In 1980 we saw their first major win, bringing their rebuilt version of the GOP to national power. In 2008 we saw their next major win, brining their version of the Democratic Party to national power. Even four years later the Left does not see this, because their OODA loop is just as broken as the Right’s. As seen in this report by Charles Pierce (liberal and experienced journalist) at Esquire’s website yesterday: “The Greatness of Barack Obama Is Our Great Project“. Saying such things in November 2008 was optimism, saying them now is IMO delusional.

Part of what drives people crazy about {Obama} … is that he so clearly understands his own genuine historical stature, and that he wears it so easily, and that he uses it so deftly. It is not obvious. He does not use it brutally or obviously. It is just there with him, a long and deep reservoir of violence and sorrow and tragedy and triumph out of which comes almost everything he does.

He came into this office a figure of history, unlike anyone who’s become president since George Washington. The simple event of him remains a great gravitational force in our politics. It changes the other parts of our politics in their customary orbits. It happens so easily and so in the manner of an immutable physical law that you hardly notice that it has happened until you realize that what you thought you knew about the country and its people had been shifted by degrees until it is in a completely different place.

Change, he talks about. Change is the force around him when he walks into the room.

Pixie dust comes in many forms.

Charisma is pixie dust blown into our eyes so that we cannot see clearly.

6 November 2012 was a massive victory for the plutocracy, another step in the construction of The New America.

It might no longer be feasible to recover The America That Once Was.

My guess (emphasis on guess) is that we’ll need a few vision of America, both in terms of goals and citizenship, before we can even think about organization and tactics.

This series about Campaign 2012

  1. Conservatives, celebrate the historic victory you won today!
  2. The votes were counted and one wing of our one ruling party won. Rejoice!
  3. How Obama AND conservatives both won on Tuesday
  4. Civil rights just took a step forward, the slow hard way. The right way.
  5. The hidden major party, the key to political control of America

For More Information

Posts on the FM website about politics are listed at these Reference Pages:

About hope and change:

  1. “Don’t Let Barack Obama Break Your Heart” by Tom Engelhardt, 21 November 2008
  2. Obama’s national security team: I hope you didn’t really believe in change?, 26 November 2008
  3. Obama supporters mugged by reality (and learn not to believe in change!), 9 December 2008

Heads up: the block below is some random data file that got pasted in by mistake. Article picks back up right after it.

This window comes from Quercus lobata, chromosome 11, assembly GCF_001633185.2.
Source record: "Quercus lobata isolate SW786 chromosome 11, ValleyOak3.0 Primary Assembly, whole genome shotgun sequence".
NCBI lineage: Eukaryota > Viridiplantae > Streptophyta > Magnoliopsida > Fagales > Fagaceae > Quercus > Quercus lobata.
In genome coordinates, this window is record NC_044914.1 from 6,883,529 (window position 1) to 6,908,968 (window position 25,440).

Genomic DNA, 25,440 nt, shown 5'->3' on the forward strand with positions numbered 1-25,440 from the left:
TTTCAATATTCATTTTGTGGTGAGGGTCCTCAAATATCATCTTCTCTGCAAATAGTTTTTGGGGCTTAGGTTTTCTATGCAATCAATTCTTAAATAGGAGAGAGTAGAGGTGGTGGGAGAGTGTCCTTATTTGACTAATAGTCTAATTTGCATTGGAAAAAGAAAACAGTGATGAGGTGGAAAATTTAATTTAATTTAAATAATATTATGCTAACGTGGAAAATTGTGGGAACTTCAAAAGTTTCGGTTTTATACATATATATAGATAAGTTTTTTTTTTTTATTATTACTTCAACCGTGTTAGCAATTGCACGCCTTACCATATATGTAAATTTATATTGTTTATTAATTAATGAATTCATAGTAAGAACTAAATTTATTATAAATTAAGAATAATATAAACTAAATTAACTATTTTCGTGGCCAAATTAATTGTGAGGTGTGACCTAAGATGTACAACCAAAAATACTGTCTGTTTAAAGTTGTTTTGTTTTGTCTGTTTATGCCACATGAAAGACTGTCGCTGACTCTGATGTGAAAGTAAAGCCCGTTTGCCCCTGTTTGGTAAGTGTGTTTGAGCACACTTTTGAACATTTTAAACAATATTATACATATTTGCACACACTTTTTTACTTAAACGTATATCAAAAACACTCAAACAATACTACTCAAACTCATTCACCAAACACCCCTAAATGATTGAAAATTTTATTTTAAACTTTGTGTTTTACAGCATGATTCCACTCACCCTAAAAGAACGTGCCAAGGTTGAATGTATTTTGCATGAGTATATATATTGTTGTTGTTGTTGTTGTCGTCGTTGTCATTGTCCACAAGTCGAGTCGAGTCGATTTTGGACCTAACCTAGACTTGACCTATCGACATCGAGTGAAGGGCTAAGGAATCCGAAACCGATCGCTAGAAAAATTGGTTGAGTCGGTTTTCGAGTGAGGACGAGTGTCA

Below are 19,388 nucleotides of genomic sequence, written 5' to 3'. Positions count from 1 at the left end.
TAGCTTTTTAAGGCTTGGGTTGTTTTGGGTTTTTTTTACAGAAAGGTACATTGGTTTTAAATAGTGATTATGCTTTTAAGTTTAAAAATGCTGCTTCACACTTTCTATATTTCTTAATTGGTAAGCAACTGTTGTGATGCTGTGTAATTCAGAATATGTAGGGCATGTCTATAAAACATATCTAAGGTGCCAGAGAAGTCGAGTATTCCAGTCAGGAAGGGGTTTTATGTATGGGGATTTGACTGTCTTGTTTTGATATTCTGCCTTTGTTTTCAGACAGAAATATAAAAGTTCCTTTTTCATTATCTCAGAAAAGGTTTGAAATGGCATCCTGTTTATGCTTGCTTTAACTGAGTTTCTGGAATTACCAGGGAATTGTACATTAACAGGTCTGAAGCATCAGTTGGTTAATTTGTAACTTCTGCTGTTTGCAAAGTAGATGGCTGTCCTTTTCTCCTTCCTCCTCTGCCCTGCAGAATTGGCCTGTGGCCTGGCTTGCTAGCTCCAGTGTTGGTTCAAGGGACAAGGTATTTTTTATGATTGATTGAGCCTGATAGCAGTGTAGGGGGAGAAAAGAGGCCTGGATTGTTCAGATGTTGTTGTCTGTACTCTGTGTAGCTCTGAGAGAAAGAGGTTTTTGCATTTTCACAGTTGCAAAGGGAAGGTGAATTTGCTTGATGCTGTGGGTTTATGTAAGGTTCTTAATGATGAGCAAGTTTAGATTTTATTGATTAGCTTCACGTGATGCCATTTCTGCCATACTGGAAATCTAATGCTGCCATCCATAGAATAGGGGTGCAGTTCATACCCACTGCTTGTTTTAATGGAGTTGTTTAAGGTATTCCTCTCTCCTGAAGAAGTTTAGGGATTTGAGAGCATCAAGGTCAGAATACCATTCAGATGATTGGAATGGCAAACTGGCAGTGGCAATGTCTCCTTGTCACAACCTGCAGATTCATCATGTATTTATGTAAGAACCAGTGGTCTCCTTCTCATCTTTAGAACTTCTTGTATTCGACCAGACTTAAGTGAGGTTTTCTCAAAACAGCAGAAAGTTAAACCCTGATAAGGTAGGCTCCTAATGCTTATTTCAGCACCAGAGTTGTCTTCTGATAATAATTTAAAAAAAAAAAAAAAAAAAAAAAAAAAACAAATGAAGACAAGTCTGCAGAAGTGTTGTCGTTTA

4. Change you should not have believed in, 10 February 2009
  5. Quote of the Day, 20 May 2009 — Connect the dots between Bush and Obama to see the nice picture.
  6. Stratfor looks at Obama’s foreign policy, sees Bush’s foreign policy, 30 August 2009
  7. Motto for the Obama administration: “The more things change, …”, 5 September 2009
  8. Change, the promise and the reality, 11 October 2009
  9. Another bold action by the radical leftists of Team Obama, 9 September 2010


18 thoughts on “How Obama AND conservatives both won on Tuesday”

  1. I disagree with “In 2008 we saw their next major win, bringing their version of the Democratic Party to national power. ” I believe this happened in 1992 with Bill Clinton, a “New Democrat”. I think the distinction is important because I hear liberals lovingly calling both Bill and Hilary “liberals” all the time. They definitely are not and we may see Hilary run for president in 2016.

    The messianic Charles Pierce article. Very disturbing. Thank you for bringing it to my attention.

    1. SDW,

      I agree totally.

      I considered mentioning the Clinton revolution in the Democratic Party, but the post was already too long and complex. I’ve learned that posts with non-consensus perspectives have to be tightly focused and as brief as feasible.

      The Clintons sold the Democratic Party’s economic policy to Wall Street — being great negotiators, they got a good price for this part of its New Deal soul.

      Ditto for their smaller but still significant welfare reform (1996’s Personal Responsibility and Work Opportunity Act).

      Being political aces, they realized the political advantage of increased use of US military power — depriving the GOP of the “soft on defense” attack.


      These posts discuss events, trends, effects — seeking to observe clearly and accurately orient ourselves to reality. In my opinion these are the first steps, necessary before we can plan.

      I’m not discussing good-bad, right-wrong, moral-immoral. Feel free to comment about those aspect of these things.

  2. “It might no longer be feasible to recover The America That Once Was.”

    People frequently imagine a return to romanticized past. In fact, I would say that is essentially what it means to be a conservative. I’m not convinced that the past actually was significantly better than what we have today, although that is just my perspective.

    “My guess … is that we’ll need a few vision of America, both in terms of goals and citizenship”

    Personally, I would like to see a future USA where the Federal government in DC is either an unquestionably positive force in the economy and the lives of everyday citizens, or at least is not a vector for the collateral damage of abstract political disputes.
    What is your vision, I wonder?